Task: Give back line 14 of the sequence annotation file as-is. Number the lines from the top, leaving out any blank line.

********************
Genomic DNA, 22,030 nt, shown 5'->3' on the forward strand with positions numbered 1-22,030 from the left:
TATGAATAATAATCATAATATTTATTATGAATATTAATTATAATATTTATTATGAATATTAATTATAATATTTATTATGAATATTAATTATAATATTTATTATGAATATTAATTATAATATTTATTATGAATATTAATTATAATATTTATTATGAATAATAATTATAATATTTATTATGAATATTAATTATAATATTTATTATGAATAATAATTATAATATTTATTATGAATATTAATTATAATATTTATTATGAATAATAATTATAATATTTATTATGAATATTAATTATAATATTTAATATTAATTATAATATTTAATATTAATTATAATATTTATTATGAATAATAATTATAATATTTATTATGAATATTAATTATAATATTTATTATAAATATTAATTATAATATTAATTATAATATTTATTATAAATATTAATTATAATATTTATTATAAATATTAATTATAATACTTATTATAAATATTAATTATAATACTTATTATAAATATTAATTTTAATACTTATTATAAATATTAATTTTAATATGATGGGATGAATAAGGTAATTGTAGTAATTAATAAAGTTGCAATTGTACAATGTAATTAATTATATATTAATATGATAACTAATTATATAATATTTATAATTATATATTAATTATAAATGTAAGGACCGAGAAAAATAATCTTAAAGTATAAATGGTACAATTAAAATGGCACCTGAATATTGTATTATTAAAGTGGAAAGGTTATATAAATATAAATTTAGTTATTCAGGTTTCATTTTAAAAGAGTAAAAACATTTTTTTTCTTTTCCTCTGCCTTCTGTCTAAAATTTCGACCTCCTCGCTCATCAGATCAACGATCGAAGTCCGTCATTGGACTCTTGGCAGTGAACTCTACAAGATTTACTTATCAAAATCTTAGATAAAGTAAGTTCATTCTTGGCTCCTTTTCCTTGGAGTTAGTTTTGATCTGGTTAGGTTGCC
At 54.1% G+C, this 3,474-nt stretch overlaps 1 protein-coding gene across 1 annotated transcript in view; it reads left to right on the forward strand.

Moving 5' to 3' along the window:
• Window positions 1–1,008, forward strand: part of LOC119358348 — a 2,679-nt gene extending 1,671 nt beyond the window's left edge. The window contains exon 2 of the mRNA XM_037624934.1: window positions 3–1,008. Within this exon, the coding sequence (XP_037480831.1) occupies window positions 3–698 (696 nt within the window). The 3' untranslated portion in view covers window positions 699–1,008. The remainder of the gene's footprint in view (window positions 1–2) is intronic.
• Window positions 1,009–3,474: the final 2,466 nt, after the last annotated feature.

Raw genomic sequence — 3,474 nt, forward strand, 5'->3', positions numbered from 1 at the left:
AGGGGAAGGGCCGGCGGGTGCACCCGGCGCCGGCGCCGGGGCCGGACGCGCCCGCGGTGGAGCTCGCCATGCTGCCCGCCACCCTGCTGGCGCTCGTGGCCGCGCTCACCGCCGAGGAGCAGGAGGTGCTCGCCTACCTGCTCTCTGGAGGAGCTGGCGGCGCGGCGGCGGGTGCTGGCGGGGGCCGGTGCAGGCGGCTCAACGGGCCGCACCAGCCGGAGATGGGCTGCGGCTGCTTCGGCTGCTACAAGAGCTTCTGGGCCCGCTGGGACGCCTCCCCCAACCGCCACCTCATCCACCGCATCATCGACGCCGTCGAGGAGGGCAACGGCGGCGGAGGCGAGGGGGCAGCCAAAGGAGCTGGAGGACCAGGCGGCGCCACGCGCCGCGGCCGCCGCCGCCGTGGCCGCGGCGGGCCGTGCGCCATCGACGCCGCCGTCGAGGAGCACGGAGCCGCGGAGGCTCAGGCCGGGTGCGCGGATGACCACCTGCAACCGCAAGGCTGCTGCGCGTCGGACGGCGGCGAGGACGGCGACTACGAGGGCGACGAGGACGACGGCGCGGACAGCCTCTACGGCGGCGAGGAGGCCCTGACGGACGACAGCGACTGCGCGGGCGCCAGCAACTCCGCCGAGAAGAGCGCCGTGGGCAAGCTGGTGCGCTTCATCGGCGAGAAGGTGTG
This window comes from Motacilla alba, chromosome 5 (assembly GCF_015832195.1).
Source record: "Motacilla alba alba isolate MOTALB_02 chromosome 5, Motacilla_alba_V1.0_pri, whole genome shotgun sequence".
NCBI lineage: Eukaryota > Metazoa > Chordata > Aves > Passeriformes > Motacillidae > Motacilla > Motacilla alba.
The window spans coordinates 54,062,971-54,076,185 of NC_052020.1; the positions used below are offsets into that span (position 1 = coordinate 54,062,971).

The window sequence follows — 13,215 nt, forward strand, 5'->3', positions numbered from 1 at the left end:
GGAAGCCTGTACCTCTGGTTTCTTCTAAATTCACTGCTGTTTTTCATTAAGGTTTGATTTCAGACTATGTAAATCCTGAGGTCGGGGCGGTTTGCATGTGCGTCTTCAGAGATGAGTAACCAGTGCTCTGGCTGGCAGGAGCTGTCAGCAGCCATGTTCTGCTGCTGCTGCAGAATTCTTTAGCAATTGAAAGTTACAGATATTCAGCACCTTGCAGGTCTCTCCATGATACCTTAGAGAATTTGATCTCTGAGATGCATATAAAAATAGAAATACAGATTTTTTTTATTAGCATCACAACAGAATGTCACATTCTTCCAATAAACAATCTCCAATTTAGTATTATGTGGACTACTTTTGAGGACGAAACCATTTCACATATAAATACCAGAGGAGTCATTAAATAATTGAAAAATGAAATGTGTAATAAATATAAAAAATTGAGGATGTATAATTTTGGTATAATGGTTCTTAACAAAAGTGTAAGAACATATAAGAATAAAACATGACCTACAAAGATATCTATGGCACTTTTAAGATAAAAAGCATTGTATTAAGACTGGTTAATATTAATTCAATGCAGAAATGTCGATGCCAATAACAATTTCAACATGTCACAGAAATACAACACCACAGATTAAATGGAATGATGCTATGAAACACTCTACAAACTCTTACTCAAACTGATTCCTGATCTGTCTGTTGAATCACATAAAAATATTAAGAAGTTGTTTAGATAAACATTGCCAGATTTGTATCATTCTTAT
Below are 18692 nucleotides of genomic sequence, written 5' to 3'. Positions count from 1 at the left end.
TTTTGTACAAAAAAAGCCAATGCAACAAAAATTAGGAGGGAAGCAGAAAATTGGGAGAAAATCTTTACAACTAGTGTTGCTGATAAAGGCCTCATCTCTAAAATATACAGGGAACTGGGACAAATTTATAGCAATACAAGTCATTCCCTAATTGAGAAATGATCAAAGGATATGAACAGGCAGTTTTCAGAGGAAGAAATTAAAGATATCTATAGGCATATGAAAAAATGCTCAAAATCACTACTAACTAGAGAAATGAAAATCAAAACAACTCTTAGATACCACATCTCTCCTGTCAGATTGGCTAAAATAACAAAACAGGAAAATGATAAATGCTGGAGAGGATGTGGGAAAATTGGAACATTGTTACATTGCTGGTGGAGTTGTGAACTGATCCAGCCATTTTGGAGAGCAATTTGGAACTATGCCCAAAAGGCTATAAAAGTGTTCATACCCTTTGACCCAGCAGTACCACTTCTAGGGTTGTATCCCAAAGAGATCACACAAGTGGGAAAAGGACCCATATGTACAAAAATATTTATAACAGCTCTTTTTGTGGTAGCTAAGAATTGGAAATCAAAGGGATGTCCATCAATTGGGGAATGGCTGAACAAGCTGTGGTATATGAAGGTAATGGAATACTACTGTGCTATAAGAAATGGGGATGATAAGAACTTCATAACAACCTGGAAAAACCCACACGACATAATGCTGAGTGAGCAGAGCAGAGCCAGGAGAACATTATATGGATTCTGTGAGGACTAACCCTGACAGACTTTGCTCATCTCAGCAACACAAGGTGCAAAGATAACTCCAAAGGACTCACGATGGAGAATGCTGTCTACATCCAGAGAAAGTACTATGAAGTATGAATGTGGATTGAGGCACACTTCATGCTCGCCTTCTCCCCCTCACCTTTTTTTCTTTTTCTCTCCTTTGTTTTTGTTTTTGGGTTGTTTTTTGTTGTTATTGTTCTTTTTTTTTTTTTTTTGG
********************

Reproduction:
GGAAGCCTGTACCTCTGGTTTCTTCTAAATTCACTGCTGTTTTTCATTAAGGTTTGATTTCAGACTATGTAAATCCTGAGGTCGGGGCGGTTTGCATGTGCGTCTTCAGAGATGAGTAACCAGTGCTCTGGCTGGCAGGAGCTGTCAGCAGCCATGTTCTGCTGCTGCTGCAGAATTCTTTAGCAATTGAAAGTTACAGATATTCAGCACCTTGCAGGTCTCTCCATGATACCTTAGAGAATTTGATCTCTGAGATGCATATAAAAATAGAAATACAGATTTTTTTTATTAGCATCACAACAGAATGTCACATTCTTCCAATAAACAATCTCCAATTTAGTATTATGTGGACTACTTTTGAGGACGAAACCATTTCACATATAAATACCAGAGGAGTCATTAAATAATTGAAAAATGAAATGTGTAATAAATATAAAAAATTGAGGATGTATAATTTTGGTATAATGGTTCTTAACAAAAGTGTAAGAACATATAAGAATAAAACATGACCTACAAAGATATCTATGGCACTTTTAAGATAAAAAGCATTGTATTAAGACTGGTTAATATTAATTCAATGCAGAAATGTCGATGCCAATAACAATTTCAACATGTCACAGAAATACAACACCACAGATTAAATGGAATGATGCTATGAAACACTCTACAAACTCTTACTCAAACTGATTCCTGATCTGTCTGTTGAATCACATAAAAATATTAAGAAGTTGTTTAGATAAACATTGCCAGATTTGTATCATTCTTAT